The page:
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The new unit M² will focus on web3 tech. Under its auspices, Improbable will build link bridges between different metaverse worlds.
London-based gaming startup Improbable has unveiled a new unit Msquared (M²), for which it raised $150 million in a new funding round. Andreessen Horowitz and Softbank led the funding round even as Msquared (M²) became the latest crypto unicorn. Companies like CMT, Digital Currency Group (DGC), Ethereal Ventures, Mirana, and SIG, CMT also participated in the round.
Reports suggest that all investors will receive utility tokens for the platform. However, Improbable CEO and co-founder Herman Narula noted the aim is progressive decentralization. Narula is looking to create a decentralized platform governed entirely by its community.
Improbable to Link Metaverse Worlds
The new unit M² will focus on web3 tech. Under its auspices, Improbable will build link bridges between different metaverse worlds. These interoperable chains will allow the transfer of all types of NFT assets between the worlds.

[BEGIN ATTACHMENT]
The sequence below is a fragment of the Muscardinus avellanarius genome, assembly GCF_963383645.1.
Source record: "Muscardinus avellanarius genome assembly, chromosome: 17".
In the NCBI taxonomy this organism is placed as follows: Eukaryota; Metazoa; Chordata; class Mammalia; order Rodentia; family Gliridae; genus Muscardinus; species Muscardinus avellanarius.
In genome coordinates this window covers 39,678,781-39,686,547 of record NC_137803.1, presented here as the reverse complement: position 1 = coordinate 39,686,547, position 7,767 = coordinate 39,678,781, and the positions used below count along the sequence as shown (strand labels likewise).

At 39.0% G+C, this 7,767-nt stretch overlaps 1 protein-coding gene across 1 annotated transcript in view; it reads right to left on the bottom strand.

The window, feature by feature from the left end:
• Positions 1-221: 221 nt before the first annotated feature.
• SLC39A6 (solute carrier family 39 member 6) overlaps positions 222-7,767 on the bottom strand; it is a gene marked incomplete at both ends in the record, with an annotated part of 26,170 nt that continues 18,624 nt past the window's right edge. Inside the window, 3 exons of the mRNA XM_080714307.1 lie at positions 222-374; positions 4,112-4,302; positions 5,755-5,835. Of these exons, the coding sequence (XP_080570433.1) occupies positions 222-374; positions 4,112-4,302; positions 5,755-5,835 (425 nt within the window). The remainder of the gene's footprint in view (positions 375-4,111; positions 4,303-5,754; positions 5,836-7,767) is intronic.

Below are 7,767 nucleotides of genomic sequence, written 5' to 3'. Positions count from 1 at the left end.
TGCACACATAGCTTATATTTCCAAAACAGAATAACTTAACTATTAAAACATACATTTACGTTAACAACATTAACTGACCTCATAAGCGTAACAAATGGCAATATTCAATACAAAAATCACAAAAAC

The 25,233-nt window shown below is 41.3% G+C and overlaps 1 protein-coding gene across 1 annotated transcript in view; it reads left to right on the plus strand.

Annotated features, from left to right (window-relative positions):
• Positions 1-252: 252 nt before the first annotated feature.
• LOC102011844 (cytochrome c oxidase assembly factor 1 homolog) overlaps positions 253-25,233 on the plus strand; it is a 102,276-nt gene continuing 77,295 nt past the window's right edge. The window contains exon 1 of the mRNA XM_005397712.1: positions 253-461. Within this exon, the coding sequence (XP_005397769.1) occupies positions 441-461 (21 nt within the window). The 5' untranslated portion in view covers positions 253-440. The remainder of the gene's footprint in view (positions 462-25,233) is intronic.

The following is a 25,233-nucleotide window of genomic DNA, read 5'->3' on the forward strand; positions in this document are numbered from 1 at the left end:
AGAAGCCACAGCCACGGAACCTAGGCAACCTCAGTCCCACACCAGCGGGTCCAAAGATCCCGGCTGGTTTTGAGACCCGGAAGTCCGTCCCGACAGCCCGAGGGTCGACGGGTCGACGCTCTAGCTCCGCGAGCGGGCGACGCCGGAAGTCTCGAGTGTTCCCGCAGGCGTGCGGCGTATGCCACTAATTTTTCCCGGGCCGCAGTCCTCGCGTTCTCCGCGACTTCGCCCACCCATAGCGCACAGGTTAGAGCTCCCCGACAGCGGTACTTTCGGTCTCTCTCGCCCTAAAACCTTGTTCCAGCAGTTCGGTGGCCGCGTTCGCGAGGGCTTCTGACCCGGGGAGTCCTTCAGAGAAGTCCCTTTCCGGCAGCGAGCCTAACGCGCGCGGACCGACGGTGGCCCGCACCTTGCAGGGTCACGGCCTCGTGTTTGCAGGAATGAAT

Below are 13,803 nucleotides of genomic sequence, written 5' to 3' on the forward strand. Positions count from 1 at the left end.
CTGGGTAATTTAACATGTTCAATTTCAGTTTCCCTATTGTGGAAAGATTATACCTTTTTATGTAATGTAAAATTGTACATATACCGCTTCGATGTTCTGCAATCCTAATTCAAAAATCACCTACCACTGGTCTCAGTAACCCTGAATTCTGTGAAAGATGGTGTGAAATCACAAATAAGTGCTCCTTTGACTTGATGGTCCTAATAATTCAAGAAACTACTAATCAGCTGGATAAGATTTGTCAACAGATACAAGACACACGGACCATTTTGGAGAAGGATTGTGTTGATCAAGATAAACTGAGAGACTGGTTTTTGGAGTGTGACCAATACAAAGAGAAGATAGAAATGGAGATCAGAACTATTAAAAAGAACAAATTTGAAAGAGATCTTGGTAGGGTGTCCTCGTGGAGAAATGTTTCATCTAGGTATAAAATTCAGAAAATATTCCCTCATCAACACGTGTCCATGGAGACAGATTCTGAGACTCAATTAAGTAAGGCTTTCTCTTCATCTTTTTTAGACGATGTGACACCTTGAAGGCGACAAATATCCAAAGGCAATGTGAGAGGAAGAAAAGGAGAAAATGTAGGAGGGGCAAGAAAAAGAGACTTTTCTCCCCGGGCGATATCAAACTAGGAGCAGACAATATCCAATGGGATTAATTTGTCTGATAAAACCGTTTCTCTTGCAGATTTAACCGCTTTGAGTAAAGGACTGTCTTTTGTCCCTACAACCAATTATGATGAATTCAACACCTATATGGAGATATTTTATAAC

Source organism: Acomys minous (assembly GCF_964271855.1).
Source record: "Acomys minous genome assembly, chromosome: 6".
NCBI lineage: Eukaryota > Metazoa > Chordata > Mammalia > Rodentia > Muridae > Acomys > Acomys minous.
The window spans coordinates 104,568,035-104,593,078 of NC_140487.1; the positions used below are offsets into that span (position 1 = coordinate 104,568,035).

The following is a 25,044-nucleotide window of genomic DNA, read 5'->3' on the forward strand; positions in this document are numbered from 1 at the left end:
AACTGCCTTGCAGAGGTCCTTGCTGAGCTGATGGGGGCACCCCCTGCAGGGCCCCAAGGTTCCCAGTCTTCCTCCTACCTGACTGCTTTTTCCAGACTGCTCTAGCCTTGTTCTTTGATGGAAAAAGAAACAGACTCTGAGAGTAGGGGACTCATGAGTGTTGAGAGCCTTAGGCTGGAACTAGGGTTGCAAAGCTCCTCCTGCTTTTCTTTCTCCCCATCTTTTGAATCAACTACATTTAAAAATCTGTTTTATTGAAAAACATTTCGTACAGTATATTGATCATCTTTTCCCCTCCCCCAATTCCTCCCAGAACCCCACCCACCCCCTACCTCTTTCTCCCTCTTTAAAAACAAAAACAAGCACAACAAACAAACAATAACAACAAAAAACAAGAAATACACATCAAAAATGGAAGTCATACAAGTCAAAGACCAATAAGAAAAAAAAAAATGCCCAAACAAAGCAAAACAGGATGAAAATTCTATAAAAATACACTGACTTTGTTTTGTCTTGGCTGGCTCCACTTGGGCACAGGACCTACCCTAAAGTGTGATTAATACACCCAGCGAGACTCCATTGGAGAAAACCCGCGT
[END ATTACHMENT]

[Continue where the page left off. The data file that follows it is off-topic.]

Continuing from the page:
Likewise, it will create detailed online worlds that allow thousands of participants at a time. This will be done using the Morpheus gaming technology belonging to Improbable. In itself, this is a significant feat. Existing multi-player game platforms like Fortnite seem to struggle to accommodate 100 players once.
M² will allow much more. The trailer released to this effect shows the technology in use with over 1,000 players in a shared gaming world.
Cybersecurity Won’t Be a Problem
There have been cybersecurity issues associated with side chains and link bridges recently. Recall that at the tail end of March, hackers exploited Axle Infinity sidechain Ronin to steal assets worth $622 million. Afterward, the reentrancy vulnerability between some chains was also exploited.
On this, Narula noted that existing blockchain bridges were ‘fairly crude solutions’. He then hinted at plans to release a whitepaper detailing their cybersecurity plans.
Bloomberg estimates suggest the metaverse industry could be worth $800 million by 2024. Facebook may have started the metaverse charge with its rebranding to Meta, but many more have taken the challenge. It is no surprise that many companies are looking to gain the first-mover advantage. Like M², US gaming company, Epic, is also looking to make its Unreal Engine a platform where other companies can build their metaverse worlds.